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  • NASW-IL Staff

Ask NASW-IL: Now that I have my LSW, how do I get my LCSW?

Updated: Jan 24, 2023

With the state of Illinois having an unprecedented number of new licensed social workers join the profession in 2022 due to the removal of the licensing examination as requirement for licensed social workers (LSWs), many are looking ahead to that next step in licensing—becoming a licensed clinical social worker (LCSW). LCSWs are authorized to independently practice clinical social work in Illinois under the auspices of an employer or in private practice.

Step One: Fulfill the Requisites

To become an LCSW in Illinois, you must first fulfill/obtain the following LCSW licensure requirements:

  1. You must be of good moral character.

  2. You must obtain a degree from a CSWE–approved graduate program of social work OR a CSWE–approved doctoral program of social work.

Step Two: Earning Supervised Clinical Professional Experience

How Many Hours of Supervised Clinical Professional Experience Do I Need?

Once you have obtained a degree from a CSWE–approved graduate or doctoral program of social work, you can begin acquiring hours of supervised clinical professional experience:

  • If you obtained a degree from a CSWE–approved graduate program of social work, you must complete 3,000 hours of supervised clinical professional experience.

  • If you obtained a degree from a CSWE–approved doctoral program of social work, you must complete 2,000 hours of supervised clinical professional experience.

Of these hours, the required number of hours may be obtained in one of the following manners:

  • For full-time experience, a minimum of 30 hours per week but not more than 40 hours per week.

  • For part-time experience, a minimum of 15 hours per week but not more than 29 hours per week.

What Qualifies as “Clinical Professional Experience”?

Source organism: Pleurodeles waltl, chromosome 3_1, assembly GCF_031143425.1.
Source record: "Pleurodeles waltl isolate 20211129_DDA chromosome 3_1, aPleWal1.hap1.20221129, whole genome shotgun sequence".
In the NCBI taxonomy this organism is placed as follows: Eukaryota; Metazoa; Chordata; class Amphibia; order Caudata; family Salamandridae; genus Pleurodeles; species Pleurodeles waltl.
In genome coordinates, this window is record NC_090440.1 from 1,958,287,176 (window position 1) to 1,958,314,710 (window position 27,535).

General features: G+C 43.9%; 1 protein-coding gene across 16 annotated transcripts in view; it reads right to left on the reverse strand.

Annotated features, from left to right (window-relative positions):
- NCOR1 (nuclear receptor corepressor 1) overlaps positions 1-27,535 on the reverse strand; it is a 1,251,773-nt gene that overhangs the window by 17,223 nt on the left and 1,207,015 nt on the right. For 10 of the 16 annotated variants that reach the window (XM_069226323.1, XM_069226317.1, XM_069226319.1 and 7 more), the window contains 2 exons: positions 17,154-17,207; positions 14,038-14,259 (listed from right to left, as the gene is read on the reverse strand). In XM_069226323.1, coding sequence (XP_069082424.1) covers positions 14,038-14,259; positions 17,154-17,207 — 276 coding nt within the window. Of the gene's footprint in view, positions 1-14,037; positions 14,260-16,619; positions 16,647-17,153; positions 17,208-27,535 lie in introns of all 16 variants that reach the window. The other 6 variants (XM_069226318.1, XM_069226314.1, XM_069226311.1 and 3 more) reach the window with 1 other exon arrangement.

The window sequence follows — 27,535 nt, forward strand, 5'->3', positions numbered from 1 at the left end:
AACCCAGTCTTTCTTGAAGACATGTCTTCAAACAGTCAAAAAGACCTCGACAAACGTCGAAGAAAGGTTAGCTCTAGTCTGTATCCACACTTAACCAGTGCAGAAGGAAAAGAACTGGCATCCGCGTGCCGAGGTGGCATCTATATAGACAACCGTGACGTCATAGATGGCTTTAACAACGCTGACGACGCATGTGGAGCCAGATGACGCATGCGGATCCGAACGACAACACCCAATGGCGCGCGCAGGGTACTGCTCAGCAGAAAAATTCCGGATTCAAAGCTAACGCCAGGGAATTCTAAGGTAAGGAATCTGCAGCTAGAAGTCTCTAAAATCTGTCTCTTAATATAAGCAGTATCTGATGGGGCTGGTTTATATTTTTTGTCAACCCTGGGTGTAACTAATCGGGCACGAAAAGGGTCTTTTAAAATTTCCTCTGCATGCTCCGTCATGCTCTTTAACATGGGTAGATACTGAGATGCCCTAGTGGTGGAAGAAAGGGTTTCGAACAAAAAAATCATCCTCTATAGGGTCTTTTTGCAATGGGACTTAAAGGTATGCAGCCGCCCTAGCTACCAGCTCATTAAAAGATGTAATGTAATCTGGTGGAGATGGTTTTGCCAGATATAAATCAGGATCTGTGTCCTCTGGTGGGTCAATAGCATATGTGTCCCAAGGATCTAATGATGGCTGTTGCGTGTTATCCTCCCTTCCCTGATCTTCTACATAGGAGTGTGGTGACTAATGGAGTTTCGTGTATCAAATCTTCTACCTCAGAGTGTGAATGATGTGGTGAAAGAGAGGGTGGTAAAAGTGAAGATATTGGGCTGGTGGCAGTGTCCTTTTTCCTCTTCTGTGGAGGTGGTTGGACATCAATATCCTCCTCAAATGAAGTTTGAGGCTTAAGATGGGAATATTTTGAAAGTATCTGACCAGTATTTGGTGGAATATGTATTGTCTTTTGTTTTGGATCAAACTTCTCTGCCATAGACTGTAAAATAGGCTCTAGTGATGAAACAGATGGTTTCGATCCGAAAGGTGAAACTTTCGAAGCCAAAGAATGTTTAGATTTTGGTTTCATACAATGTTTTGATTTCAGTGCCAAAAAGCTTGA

Now you may be asking: what work actually qualifies as clinical professional experience? According to Section 3(5) of the Clinical Social Work and Social Work Practice Act, the supervised experience shall be experience directly related to clinical social work practice—that is, “the providing of mental health services for the evaluation, treatment, and prevention of mental and emotional disorders in individuals, families, and groups based on knowledge and theory of professionally accepted theoretical structures, including, but not limited to, psychosocial development, behavior, psychopathology, unconscious motivation, interpersonal relationships, and environmental stress.”

Are There Requirements of the Supervisor to Provide Adequate Supervision?

Rules for the Act (Section 1470.20 Professional Experience) further list requirements for the supervisor:

  • The supervisor shall have met with the applicant an average of at least 4 hours each month to discuss client cases and treatment procedures.

  • Only experience supervised by an LCSW will be acceptable to meet the professional experience requirement.

  • The experience shall have been evaluated by the supervisor as satisfactory.

  • An applicant may contract with an LCSW to provide supervision

  • Supervision may be provided within an agency of employment or outside the agency.

  • Supervision may be paid or unpaid.

  • Supervision may be on an individual or group basis. When group supervision is provided, the number of supervisees may not exceed five.

Where Do I Find a Supervisor?

Most agencies have a licensed clinical social worker on staff that will qualify as a supervisor. This person does NOT have to be your direct supervisor, but you do have to meet with them the minimum required hours per month.

The NASW-Illinois Chapter has also created the NASW-Illinois Chapter Supervisor Registry for social work graduates who are looking for a supervisor outside of their current employment. All registry participants have completed our four-hour course, “Fundamentals of Individual Clinical Social Work Supervision,” and must abide by the NASW Code of Ethics. Additionally, we strongly recommend supervisees to confirm their supervisor’s license status with the Illinois Department of Financial and Professional Regulation (IDFPR) prior to obtaining supervision.